KRACK Wi-Fi Vulnerability: What You Can Do Now

October 20, 2017


A new, serious Wi-Fi vulnerability that affects nearly all wireless networks was announced by security researchers this week. The attack, being called KRACK, allows hackers to perform wireless network identity theft via a flaw in WPA2 Wi-Fi settings.


The KRACK vulnerability allows wireless networks to be duplicated giving hackers an unencrypted view of anything flowing between your device and the network. For example, if you log in to your email while your network is affected the hacker will be able to see your username and password as well as anything you send while connected.


WPA2, or Wi-Fi Protected Access II, is considered the most secure setting for wireless routers—meaning the majority of networks currently have this setting in place and are at risk.


The good news is that in order to hack your network, attackers would need to be in physical range of your Wi-Fi network. In addition, sites that are protected with Secure Sockets Layer (SSL) encryption can’t be intercepted by hackers. You can determine if a site is protected if the URL in your browser begins with HTTPS://. (Keep in mind, however, that often these security certificates are not configured correctly and many may not actually be secure.)


So far there have been no reported exploits of this flaw, although experts say that businesses are more likely to be targeted than consumers. Here are some things you can do to protect your network from this attack:


1. Update your devices

Microsoft Windows released a patch for KRACK and you should update any Windows devices immediately. While this patch will not fix your router (those vendors will release separate patches when they are ready), it will protect your wireless Windows device from being exploited itself. You can download the appropriate patch for your Windows device here.


Apple has released a patch for iOS in the latest beta version of iOS 11.1. You can download the beta version online but it is not finalized yet and you may experience some issues. The finalized patch will likely be released to the general public and auto-pushed to your devices within the next few weeks.


Google will release a patch for the KRACK vulnerability on November 6th. It could, however, take months for each Android manufacturer to release the patch for its devices.


2. Turn off your Wi-Fi (if you can)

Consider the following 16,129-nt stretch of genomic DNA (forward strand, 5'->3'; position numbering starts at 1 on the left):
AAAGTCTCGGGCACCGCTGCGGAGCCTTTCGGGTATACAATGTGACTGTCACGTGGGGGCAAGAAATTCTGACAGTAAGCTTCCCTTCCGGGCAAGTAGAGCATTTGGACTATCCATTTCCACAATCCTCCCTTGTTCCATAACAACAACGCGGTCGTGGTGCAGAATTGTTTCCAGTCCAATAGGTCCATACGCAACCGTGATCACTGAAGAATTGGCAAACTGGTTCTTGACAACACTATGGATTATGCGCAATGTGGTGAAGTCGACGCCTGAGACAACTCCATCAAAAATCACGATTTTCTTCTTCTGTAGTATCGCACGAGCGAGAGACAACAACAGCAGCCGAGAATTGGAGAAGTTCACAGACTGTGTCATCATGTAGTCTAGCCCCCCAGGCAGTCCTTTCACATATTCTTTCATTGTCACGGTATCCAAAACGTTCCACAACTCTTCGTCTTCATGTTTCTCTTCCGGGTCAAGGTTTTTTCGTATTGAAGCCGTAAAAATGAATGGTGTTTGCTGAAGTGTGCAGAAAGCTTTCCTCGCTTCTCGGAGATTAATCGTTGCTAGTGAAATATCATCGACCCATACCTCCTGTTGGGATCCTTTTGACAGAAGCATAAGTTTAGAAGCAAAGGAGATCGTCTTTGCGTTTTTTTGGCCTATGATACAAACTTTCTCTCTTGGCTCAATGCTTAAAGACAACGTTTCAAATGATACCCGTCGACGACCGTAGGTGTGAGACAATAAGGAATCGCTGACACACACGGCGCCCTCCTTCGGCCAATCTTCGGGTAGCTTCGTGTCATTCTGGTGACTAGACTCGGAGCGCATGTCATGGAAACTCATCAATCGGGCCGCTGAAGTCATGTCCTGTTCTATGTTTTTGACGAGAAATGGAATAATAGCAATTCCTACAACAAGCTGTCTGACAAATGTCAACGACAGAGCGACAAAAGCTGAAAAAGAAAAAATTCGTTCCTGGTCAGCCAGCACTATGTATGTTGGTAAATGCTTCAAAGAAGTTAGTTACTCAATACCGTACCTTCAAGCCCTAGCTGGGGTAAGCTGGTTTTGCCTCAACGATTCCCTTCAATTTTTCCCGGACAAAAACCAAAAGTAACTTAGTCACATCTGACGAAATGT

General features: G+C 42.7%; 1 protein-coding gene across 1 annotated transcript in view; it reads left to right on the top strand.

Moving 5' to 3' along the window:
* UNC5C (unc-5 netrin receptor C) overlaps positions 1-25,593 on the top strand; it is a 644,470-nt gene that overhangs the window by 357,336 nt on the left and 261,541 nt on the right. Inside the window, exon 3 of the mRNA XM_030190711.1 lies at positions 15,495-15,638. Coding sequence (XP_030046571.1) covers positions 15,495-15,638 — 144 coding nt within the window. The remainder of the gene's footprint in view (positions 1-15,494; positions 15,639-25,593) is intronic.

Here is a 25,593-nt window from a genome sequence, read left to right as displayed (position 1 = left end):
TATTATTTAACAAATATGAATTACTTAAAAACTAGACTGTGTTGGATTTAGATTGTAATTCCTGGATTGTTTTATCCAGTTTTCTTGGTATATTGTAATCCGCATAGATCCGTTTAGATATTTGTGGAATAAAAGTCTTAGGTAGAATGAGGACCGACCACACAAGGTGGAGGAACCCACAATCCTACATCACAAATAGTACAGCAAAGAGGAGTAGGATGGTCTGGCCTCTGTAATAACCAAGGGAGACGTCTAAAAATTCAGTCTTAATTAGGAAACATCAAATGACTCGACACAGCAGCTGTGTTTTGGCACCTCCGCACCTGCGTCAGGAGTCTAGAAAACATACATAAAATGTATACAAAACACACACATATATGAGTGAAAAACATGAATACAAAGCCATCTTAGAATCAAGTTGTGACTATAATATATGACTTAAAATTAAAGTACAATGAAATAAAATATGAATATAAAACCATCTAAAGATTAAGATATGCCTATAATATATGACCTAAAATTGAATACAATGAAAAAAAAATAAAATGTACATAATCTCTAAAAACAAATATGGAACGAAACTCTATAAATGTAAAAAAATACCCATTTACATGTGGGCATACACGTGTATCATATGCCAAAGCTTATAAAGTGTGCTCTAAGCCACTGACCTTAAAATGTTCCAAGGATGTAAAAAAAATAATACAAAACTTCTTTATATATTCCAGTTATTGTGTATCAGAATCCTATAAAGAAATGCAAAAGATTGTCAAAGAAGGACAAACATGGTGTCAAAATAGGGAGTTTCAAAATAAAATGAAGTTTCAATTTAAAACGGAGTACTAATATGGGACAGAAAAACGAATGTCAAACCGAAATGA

If you currently use a wireless connection in your office, we recommend turning it off and sticking to a wired Internet connection until router patches are released. With your Wi-Fi enabled, a hacker could possibly sit in your parking lot and dupe your network to intercept and download data shared on your network—including client information.


If you have the option to use a wired connection at home instead of wireless, we make the same recommendation. Keep track of any patches that become available for your home devices in the next 30 days as well. TVs, home routers, even some refrigerators are connected to Wi-Fi and will require a patch to secure themselves again.  


In addition, avoid free Wi-Fi hotspots such as coffee houses and airports for at least the next 30 days. This is a best practice anyway, as free wifi hotspots are always more vulnerable than a secure, private connection.

3. Check your router manufacturer for updates

Most router manufacturers are currently working on KRACK patches for its models. Charged blog is currently keeping a list of firmware patch status for most routers and devices. You should also check your manufacturer’s website for updates.


Once a patch is released for your router, you will have to update the firmware. This can be a complex process so you may want to ask your IT specialist (or internet provider) for help. You can also refer to these instructions for help.


Newer routers come with apps that make updating your router firmware less difficult. You may consider upgrading to one of these new routers in the near future.

Once your router is updated, you can turn your Wi-Fi network back on.

4. Stay tuned 

The KRACK vulnerability is a developing story and more news is likely to come out in the following days. We will continue to update you as more information is known.


Edward J. Kohlhepp, Jr., CFP®, MBA


Edward J. Kohlhepp, CFP®, ChFC, CLU, CPC, MSPA

Founder & CEO 


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